Parasha Pinchas (Phinehas): Destiny, Consecration and Knowing God

 Pinchas (Phinehas) פִּינְחָס

Numbers 25:10-29:40 ; Jeremiah 1:1–2:3; John 2:13–25

In last week’s Parasha, Balak, the king of Moab, was unsuccessful in his bid to destroy Israel through the curses of the pagan prophet Balaam.

Balaam, however, was powerless to curse Israel because God’s blessing rested on the nation.

The Moabites, therefore, used another tactic to bring about the Israelites’ destruction: they ensnared them in the sins of idolatry and sexual immorality, resulting in a plague that killed 24,000 Israelites.

That plague only stopped when Pinchas (Phinehas) took the law into his own hands and executed Zimri and Kozbi, influential leaders from privileged families caught in a public act of immorality.  Zimri was a prince from the Hebrew tribe of Simeon, and Kozbi was a Midianite princess.  (Numbers 25:6–18)

Their open immorality and defiance of the God of Israel, if left unchecked, could have brought about the destruction of the entire nation.

Zeal for God Rewarded

This week’s Torah portion begins with God awarding Pinchas, the grandson of Aaron the Cohen (priest), a covenant of everlasting priesthood because of his zeal.

The Israelites, perhaps, were unsure of his motivation, and may have been willing to punish him for his fanatic extremism; however, God, who saw his heart, set the matter straight and came to Pinchas’ rescue by openly rewarding him:

“Therefore tell him I am making my covenant of peace with him.  He and his descendants will have a covenant of a lasting priesthood, because he was zealous [kanah] for the honor of his God and made atonement for the Israelites.”  (Numbers 25:12–13)

Because of the bravery and moral clarity of Pinchas in confronting sin and evil, peace was restored to Israel, as well.

Although society then and today might consider his expression of zeal an act of murder, God saw his passion for holiness and credited him with righteousness:

“Phinehas stood up and intervened, and the plague was checked.  This was credited to him as righteousness for endless generations to come.”  (Psalm 106:30–31, see also Numbers 25:11–13)

“Phinehas son of Eleazar, the son of Aaron, the priest, has turned my anger away from the Israelites.  Since he was as zealous for my honor among them as I am, I did not put an end to them in my zeal.  (Numbers 25:11)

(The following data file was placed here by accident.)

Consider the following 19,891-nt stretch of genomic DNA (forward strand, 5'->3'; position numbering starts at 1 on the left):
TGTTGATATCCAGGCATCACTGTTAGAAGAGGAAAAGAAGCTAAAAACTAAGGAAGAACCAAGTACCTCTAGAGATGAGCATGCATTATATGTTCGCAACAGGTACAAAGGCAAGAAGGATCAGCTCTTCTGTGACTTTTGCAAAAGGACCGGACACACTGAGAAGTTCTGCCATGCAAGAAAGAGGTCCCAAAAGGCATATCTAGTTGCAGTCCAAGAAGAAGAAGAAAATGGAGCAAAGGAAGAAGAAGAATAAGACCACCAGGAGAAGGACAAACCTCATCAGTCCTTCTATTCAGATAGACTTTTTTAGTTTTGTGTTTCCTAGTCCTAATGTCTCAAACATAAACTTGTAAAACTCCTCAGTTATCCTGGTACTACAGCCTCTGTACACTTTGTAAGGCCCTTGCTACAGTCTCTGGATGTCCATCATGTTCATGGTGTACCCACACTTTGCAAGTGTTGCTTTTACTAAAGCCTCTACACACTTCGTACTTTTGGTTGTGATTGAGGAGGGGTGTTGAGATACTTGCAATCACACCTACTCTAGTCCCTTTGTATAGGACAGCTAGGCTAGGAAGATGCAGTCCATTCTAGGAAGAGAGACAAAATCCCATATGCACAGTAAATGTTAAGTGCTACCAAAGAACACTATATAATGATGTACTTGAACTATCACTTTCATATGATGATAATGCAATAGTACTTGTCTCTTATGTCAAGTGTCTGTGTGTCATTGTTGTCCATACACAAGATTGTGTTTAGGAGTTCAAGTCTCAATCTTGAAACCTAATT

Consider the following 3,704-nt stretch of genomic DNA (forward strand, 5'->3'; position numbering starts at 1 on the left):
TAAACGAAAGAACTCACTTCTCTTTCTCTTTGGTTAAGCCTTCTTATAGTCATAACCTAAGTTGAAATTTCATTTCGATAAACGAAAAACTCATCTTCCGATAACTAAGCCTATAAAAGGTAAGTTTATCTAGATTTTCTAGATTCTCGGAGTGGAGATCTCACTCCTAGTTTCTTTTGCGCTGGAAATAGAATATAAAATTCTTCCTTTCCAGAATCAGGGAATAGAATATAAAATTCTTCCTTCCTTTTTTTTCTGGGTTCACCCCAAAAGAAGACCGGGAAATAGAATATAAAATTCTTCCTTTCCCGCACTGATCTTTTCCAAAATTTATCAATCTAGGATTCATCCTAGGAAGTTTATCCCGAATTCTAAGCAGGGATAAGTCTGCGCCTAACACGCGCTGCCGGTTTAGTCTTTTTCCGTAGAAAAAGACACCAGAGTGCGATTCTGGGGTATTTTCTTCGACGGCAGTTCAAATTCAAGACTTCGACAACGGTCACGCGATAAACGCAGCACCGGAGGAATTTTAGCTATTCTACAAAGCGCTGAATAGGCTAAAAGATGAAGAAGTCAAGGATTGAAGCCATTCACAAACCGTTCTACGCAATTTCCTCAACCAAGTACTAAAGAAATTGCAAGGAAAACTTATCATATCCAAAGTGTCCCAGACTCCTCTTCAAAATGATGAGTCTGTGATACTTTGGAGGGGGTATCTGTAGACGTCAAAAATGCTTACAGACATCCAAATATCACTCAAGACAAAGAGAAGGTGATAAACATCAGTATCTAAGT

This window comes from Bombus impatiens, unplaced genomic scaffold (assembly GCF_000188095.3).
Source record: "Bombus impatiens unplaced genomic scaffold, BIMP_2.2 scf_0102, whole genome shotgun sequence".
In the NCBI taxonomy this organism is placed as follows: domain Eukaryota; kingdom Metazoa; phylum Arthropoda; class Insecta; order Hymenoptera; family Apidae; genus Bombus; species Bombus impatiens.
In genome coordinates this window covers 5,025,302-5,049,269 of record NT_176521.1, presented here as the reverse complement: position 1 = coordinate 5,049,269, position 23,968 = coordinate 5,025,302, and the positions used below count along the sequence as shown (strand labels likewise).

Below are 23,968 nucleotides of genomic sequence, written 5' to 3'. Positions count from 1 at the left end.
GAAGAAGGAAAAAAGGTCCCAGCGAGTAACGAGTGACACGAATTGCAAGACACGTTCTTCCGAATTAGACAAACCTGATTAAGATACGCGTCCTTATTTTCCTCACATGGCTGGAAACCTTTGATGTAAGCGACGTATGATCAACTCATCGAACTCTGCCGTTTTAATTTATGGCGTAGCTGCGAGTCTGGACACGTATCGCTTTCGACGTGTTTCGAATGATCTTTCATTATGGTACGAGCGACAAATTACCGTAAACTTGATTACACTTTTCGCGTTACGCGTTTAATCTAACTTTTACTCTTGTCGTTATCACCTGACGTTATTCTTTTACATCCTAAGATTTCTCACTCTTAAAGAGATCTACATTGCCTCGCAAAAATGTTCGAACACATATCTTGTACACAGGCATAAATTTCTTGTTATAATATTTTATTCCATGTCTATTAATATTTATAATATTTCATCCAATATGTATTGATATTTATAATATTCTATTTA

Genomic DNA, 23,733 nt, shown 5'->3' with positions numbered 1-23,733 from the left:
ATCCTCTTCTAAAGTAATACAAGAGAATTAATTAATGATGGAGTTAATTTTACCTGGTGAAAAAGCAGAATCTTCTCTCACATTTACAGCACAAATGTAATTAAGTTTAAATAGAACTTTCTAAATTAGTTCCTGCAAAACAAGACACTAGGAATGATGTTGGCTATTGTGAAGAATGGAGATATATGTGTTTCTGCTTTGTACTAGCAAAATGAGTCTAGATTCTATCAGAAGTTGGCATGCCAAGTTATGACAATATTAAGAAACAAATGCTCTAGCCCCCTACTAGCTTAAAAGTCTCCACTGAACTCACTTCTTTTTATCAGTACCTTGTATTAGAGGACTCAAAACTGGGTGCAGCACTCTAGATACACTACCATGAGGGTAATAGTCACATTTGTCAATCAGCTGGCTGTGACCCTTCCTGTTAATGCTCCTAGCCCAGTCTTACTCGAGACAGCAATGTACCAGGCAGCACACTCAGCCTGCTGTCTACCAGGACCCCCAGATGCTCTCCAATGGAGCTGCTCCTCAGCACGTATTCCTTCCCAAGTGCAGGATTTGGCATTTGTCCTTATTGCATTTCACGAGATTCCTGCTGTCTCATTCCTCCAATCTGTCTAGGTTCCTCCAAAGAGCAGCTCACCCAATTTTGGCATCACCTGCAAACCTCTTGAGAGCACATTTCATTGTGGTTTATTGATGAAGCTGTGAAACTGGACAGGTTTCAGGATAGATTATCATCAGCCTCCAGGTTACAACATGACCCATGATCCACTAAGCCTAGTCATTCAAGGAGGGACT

The word for zeal in Hebrew is kinah.  This word connotes a certain passion that can be either Godly or woefully misdirected.

Pinchas was filled with hatred and fury against the sexual sin that so grossly profaned God’s holy name, and so he acted.

Pinchas and the Prophet Jeremiah

This Shabbat falls just after the Fast of Tammuz—which commemorates the breach of the walls of Jerusalem by the Babylonians in 586 BC—and before Tisha B’Av—which three weeks later remembers the destruction of the First and Second Temples.  Therefore, a special Haftarah (prophetic portion) is read: Jeremiah 1:1–2:3.

This portion prophesies the destruction of Jerusalem and the First Temple (Beit Hamikdash).

Jeremiah, who lived in the period leading up to the destruction of the Temple, foretells the Babylonian invasion and brings a message of judgment to the Jewish People.

“‘From the north disaster will be poured out on all who live in the land.  I am about to summon all the peoples of the northern kingdoms,’ declares the Lord.”  (Jeremiah 1:14–15)

So while there is no direct connection, perhaps, between the Torah portion of Pinchas and the prophetic portion in Jeremiah, they do share this theme: the judgment of a nation because of its sin.

Destiny, Consecration and Knowing God

In the Haftarah, God tells Jeremiah that he had been set apart or consecrated as a prophet even before his birth.

“Before I formed you in the womb I knew [yadah] you, before you were born I set you apart [kashash—consecrated]; I appointed you as a prophet to the nations.”  (Jeremiah 1:5)

To be set apart for service to the Lord is the true meaning of the Hebrew adjective kadosh (קדשwhich is usually translated as holy.

The Hebrew word for knew in this verse comes from the root yadah (ידע), a word commonly used in covenantal language in the Bible.

In Genesis, God used this word to declare that He had known or chosen Abraham:

“For I have chosen [yadah]him, so that he will direct his children and his household after him to keep the way of ADONAI [YHVH] by doing what is right and just, so that ADONAI will bring about for Abraham what He has promised him.”  (Genesis 18:19)

Besides knowing or choosing, this same word also connotes sexual intimacy in marriage, as in Genesis 4:1—“Now Adam knew [yadah ידע] Eve, his wife, and she conceived and bore Cain.”

This wonderful verse really brings home the idea that sexual intimacy should be connected to choosing someone in holy commitment, and not just casually.

In Jeremiah 9, God connects sinful behavior to not knowing Him:

“‘They go from one sin to another; they do not acknowledge [yadah—know] me,’ declares ADONAI.”  (Jeremiah 9:3)

And also …

“‘You live in the midst of deception; in their deceit they refuse to acknowledge [yadah] me,’ declares the LORD.”  (Jeremiah 9:6)

Rather than delighting in a relationship with God, some might derive their joy from their own knowledge, wisdom, might or riches, and even boast in them, perhaps excusing their moral failures because of these privileges.

True privilege, however, is to know God and be known by Him.

“But those who wish to boast should boast in this alone: that they truly know [yadah] me and understand that I am ADONAI who demonstrates unfailing love and who brings justice and righteousness to the earth, and that I delight in these things.”  (Jeremiah 9:24)

Isn’t this the deepest cry of our hearts—to truly know and be known by another?